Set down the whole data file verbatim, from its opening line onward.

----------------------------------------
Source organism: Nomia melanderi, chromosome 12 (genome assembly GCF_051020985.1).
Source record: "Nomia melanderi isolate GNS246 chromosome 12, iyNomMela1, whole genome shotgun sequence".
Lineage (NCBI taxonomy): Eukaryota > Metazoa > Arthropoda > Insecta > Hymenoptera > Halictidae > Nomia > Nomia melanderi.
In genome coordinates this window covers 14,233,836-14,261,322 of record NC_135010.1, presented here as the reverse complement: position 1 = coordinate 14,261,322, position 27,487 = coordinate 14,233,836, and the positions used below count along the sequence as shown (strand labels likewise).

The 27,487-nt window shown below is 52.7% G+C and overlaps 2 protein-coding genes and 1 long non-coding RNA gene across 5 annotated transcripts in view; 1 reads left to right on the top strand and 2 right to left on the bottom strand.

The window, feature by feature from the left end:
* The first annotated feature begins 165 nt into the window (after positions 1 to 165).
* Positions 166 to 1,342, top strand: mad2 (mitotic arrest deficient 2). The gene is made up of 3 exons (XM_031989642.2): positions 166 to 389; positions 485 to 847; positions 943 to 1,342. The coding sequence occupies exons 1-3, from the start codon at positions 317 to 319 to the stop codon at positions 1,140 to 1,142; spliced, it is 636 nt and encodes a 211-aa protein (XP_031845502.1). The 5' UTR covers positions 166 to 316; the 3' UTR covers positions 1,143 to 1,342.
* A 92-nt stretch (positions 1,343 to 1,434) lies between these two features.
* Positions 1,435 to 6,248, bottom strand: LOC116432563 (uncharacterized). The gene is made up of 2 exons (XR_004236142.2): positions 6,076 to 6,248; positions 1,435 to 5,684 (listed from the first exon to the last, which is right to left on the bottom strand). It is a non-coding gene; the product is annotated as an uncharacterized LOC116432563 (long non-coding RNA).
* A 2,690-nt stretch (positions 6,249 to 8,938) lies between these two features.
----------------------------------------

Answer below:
Source organism: Nomia melanderi, chromosome 12 (genome assembly GCF_051020985.1).
Source record: "Nomia melanderi isolate GNS246 chromosome 12, iyNomMela1, whole genome shotgun sequence".
Lineage (NCBI taxonomy): Eukaryota > Metazoa > Arthropoda > Insecta > Hymenoptera > Halictidae > Nomia > Nomia melanderi.
In genome coordinates this window covers 14,233,836-14,261,322 of record NC_135010.1, presented here as the reverse complement: position 1 = coordinate 14,261,322, position 27,487 = coordinate 14,233,836, and the positions used below count along the sequence as shown (strand labels likewise).

The 27,487-nt window shown below is 52.7% G+C and overlaps 2 protein-coding genes and 1 long non-coding RNA gene across 5 annotated transcripts in view; 1 reads left to right on the top strand and 2 right to left on the bottom strand.

The window, feature by feature from the left end:
* The first annotated feature begins 165 nt into the window (after positions 1 to 165).
* Positions 166 to 1,342, top strand: mad2 (mitotic arrest deficient 2). The gene is made up of 3 exons (XM_031989642.2): positions 166 to 389; positions 485 to 847; positions 943 to 1,342. The coding sequence occupies exons 1-3, from the start codon at positions 317 to 319 to the stop codon at positions 1,140 to 1,142; spliced, it is 636 nt and encodes a 211-aa protein (XP_031845502.1). The 5' UTR covers positions 166 to 316; the 3' UTR covers positions 1,143 to 1,342.
* A 92-nt stretch (positions 1,343 to 1,434) lies between these two features.
* Positions 1,435 to 6,248, bottom strand: LOC116432563 (uncharacterized). The gene is made up of 2 exons (XR_004236142.2): positions 6,076 to 6,248; positions 1,435 to 5,684 (listed from the first exon to the last, which is right to left on the bottom strand). It is a non-coding gene; the product is annotated as an uncharacterized LOC116432563 (long non-coding RNA).
* A 2,690-nt stretch (positions 6,249 to 8,938) lies between these two features.